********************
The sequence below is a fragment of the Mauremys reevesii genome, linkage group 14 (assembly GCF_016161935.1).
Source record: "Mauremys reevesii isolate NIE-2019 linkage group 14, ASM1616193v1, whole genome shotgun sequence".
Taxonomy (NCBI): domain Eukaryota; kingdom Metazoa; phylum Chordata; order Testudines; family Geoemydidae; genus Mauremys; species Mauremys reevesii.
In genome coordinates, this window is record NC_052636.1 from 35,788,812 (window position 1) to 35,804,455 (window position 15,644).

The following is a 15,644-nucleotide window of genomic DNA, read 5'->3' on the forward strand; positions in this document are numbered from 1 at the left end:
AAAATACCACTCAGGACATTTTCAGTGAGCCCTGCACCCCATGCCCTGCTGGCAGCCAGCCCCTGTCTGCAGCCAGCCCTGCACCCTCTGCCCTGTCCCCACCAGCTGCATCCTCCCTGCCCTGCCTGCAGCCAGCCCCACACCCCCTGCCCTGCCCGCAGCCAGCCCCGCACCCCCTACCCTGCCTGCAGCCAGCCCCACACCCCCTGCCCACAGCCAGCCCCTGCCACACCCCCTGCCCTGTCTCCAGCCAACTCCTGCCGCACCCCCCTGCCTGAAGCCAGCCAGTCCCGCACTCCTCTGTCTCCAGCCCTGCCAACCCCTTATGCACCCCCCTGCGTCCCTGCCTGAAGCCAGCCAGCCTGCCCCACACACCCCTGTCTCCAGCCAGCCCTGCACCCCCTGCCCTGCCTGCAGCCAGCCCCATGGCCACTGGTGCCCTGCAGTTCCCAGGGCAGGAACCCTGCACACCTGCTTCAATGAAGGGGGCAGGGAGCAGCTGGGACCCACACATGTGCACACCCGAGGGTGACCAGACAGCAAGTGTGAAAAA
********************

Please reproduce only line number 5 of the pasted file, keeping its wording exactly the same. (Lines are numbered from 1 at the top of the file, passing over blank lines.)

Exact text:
The following is a 15,644-nucleotide window of genomic DNA, read 5'->3' on the forward strand; positions in this document are numbered from 1 at the left end: